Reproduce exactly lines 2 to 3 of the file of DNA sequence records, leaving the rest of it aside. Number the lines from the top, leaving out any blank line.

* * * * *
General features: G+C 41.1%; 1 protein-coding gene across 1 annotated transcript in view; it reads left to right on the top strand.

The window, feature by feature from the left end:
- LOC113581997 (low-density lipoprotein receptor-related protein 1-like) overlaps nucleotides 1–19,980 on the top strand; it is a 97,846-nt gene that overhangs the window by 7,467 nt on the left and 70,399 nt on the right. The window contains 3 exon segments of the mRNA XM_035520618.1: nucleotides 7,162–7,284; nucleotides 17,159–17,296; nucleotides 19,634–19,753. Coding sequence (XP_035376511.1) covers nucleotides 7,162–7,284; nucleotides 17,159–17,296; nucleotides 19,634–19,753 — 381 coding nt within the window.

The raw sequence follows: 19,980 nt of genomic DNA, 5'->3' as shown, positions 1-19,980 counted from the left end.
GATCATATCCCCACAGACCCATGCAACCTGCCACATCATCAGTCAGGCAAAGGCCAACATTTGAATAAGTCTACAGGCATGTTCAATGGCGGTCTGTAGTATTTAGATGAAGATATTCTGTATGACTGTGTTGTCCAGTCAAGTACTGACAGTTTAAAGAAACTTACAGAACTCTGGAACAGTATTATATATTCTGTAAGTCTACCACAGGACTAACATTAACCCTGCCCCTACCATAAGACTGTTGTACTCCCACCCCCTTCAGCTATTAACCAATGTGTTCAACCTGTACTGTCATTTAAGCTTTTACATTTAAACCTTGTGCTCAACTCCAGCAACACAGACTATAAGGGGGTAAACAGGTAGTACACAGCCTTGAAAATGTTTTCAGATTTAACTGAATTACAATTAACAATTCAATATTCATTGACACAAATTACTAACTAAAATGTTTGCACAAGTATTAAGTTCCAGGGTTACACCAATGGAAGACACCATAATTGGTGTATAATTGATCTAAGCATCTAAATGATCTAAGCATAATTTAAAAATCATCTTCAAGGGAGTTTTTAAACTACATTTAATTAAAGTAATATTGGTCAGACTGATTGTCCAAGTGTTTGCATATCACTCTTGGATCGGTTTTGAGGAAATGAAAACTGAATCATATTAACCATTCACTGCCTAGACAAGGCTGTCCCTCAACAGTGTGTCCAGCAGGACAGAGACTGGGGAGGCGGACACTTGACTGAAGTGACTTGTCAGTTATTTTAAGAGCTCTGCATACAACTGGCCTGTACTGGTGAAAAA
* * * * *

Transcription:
The window, feature by feature from the left end:
- LOC113581997 (low-density lipoprotein receptor-related protein 1-like) overlaps nucleotides 1–19,980 on the top strand; it is a 97,846-nt gene that overhangs the window by 7,467 nt on the left and 70,399 nt on the right. The window contains 3 exon segments of the mRNA XM_035520618.1: nucleotides 7,162–7,284; nucleotides 17,159–17,296; nucleotides 19,634–19,753. Coding sequence (XP_035376511.1) covers nucleotides 7,162–7,284; nucleotides 17,159–17,296; nucleotides 19,634–19,753 — 381 coding nt within the window.